Introduction: Although enhancer of zeste homolog 2 (EZH2) has been associated with both non-small cell and small-cell lung cancers (SCLCs), current observations suggest different mechanisms of EZH2 activation and overexpression in these lung cancer types. Globally, SCLC kills 200,000 people yearly. New clinical approaches for SCLC treatment are required to improve the poor survival rate. Given the therapeutic potential of EZH2 as a target, we sought to delineate the downstream consequences of EZH2 disruption to identify the cellular mechanisms by which EZH2 promotes tumorigenesis in SCLC.
Methods: We generated cells with stable expression of short hairpin RNA targeting EZH2 and corresponding controls (pLKO.1) and determined the consequences of EZH2 knockdown on the cell cycle and apoptosis by means of propidium iodide staining and fluorescence-activated cell sorting, Western blot, quantitative reverse transcriptase-polymerase chain reaction as well as cell viability assessment using methylthiazol tetrazolium assays.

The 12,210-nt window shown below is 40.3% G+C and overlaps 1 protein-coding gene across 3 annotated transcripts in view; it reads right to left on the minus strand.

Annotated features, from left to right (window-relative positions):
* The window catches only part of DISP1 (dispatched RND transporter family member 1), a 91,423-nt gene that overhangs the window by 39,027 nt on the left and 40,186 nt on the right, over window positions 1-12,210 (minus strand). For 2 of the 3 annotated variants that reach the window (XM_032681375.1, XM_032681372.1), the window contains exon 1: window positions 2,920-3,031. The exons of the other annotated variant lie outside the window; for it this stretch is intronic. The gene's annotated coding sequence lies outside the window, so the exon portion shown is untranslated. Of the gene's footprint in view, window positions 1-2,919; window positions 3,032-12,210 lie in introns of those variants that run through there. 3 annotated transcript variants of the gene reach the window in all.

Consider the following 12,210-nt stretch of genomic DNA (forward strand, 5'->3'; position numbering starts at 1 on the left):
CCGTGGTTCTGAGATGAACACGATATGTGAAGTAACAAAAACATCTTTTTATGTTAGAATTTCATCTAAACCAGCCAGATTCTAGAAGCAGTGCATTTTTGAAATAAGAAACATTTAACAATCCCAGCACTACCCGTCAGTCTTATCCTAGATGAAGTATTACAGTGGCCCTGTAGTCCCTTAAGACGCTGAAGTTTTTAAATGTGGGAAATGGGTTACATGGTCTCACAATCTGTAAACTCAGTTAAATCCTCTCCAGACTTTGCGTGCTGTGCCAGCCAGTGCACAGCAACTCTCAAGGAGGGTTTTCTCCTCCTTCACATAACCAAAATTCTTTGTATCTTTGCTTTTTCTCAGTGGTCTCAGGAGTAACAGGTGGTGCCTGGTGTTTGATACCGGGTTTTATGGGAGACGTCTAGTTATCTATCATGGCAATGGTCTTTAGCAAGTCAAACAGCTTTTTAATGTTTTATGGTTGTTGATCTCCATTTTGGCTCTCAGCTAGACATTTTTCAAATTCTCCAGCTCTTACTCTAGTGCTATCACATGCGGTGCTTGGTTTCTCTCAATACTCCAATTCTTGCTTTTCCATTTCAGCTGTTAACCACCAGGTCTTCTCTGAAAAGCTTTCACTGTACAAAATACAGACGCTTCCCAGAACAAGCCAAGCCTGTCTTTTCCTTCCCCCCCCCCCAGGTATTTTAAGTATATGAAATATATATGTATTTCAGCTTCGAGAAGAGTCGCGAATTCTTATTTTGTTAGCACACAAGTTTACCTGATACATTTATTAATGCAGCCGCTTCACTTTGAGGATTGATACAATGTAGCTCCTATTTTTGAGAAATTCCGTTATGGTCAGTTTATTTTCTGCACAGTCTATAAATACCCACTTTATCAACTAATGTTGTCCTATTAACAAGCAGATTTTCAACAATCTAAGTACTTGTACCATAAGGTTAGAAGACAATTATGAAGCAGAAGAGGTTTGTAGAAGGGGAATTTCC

Results: We discovered that EZH2 inhibition (1) increased apoptotic activity by up-regulating the proapoptotic factors Puma and Bad, (2) decreased the fraction of cells in S or G2/M phases, and (3) elevated p21 protein levels, implicating EZH2 in cell death and cell-cycle control in SCLC.
Conclusion: Our findings present evidence for the role of EZH2 in the regulation of cell cycle and apoptosis, providing a biological mechanism to explain the tumorigenicity of EZH2 in SCLC. Our work points to the great potential of EZH2 as a therapeutic target in SCLC.